• Choose a destination.
  • Calculate costs for airfare and hotel.
  • Research the attractions you will want to explore, along with admission costs and travel to and from. Be sure to check the days and hours of operation.
  • Create an itinerary for each day of the seven-day trip. Include time for travel to attractions and meal breaks.
  • Add up the costs.

11. A Bright Idea (Grades 4—8)

The sun is by far the brightest object in Earth's sky. On the magnitude scale that astronomers use to measure brightness, the brighter an object appears, the lower its magnitude. Some of the brightest objects in the sky have a negative apparent magnitude. Ask students to research the brightness of the following objects in Earth's sky and list them in order from dimmest to brightest: sun, moon, stars, and Venus. Then have them research the apparent magnitudes, or measures of brightness, of each object. Encourage students to research other questions this activity might bring up, such as why sunny days hurt our eyes or how much closer we are to the sun than other stars in the sky. Check out our blog on the importance of hands-on activities for another sun-related lesson.

12. Summer Sports (Grades 3–8)

Challenge students to identify a sport typically played during the summer that they have never heard about before. One place to start might be the list of sports that have been played over the history of the Summer Games. Here are some ideas for questions that they can research and write about:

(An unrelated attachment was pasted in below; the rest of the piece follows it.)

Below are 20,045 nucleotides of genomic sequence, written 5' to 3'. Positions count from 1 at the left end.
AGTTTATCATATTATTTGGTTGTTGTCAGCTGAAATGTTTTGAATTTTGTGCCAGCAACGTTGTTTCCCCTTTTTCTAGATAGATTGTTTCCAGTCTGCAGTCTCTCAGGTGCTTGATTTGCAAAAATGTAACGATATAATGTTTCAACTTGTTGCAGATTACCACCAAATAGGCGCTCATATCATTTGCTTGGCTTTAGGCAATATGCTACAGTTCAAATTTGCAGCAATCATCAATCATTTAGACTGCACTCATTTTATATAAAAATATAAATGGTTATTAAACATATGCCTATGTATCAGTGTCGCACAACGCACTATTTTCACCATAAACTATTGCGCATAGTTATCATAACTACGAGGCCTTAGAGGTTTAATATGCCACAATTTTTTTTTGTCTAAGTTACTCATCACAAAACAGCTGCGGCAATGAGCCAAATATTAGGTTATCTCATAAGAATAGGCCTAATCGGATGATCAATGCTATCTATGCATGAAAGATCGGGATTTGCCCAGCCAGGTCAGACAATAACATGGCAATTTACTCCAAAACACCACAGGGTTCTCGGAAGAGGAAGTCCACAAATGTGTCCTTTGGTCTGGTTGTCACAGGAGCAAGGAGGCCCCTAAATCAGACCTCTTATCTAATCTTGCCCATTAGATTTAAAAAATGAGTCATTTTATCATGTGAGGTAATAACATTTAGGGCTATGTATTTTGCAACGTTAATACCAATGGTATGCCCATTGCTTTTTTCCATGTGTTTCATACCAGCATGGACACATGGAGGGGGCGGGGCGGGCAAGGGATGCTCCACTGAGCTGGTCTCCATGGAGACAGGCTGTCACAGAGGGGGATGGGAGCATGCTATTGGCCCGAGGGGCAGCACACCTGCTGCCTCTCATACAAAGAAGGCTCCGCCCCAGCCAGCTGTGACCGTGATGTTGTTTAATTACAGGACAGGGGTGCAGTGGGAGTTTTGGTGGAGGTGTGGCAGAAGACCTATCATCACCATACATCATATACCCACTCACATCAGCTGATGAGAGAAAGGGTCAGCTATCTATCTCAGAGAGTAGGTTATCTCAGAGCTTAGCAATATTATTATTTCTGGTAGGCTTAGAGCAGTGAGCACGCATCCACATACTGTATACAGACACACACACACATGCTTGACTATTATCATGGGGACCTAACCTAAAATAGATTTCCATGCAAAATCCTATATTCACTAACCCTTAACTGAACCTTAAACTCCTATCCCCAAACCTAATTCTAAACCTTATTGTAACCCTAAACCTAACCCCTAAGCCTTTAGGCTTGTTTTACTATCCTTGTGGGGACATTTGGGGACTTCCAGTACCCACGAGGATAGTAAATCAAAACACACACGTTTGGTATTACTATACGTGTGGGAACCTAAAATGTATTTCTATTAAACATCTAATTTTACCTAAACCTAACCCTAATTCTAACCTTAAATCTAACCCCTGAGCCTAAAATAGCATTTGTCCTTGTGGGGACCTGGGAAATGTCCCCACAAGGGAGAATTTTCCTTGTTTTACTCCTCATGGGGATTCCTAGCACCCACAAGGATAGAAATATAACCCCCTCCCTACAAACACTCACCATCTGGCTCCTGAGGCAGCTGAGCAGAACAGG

• When was the sport first introduced?
  • Where in the world is the sport most commonly played?
  • Who holds the world records for best performance in the sport, and what are those records?
  • What interesting and unusual videos can you find about the sport? What makes the videos interesting or unusual?

13. Fun Summer Sketching (Grades Pre-K–8)

What kind of fun will kids get up to this summer? Ask them to draw themselves doing a favorite warm-weather activity. Our Summer Drawing worksheet will engage younger grades. Take this activity a step further for older students. Have them take on the traditional "What I Did on Summer Vacation" writing prompt but tell the story using illustrations only.

14. Write a Postcard (Grades K–8)

Here’s an activity that allows students to practice their writing skills over the summer. Provide students with a postcard that’s blank on both sides. Be sure it includes a stamp and is addressed to your school (get permission from your principal first). Ask students to describe what they’re doing over the summer and draw a picture that captures the activity on the other side. Those students who want to get a little more creative with the assignment could describe a dream summer vacation or a fictionalized family vacation gone wrong.

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15. Summer Science Experiments (Grades K–8)

Encourage students to try these summer science activities and experiments, no lab required! With assistance from an adult or older sibling, they can make their own bubble mixture, test out paper airplane designs, become nature spies, and so much more. Share the link to the blog with parents and caregivers or print out an activity or two for them.

More Summer School Class Ideas

Have any other fun summer school activities for elementary and middle school students? Share your favorites with us via email at or reach out on Instagram or Facebook.


Learn about our easy-to-implement summer school programs. Visit the HMH summer school site.

This blog, originally published in 2020, has been updated for 2024.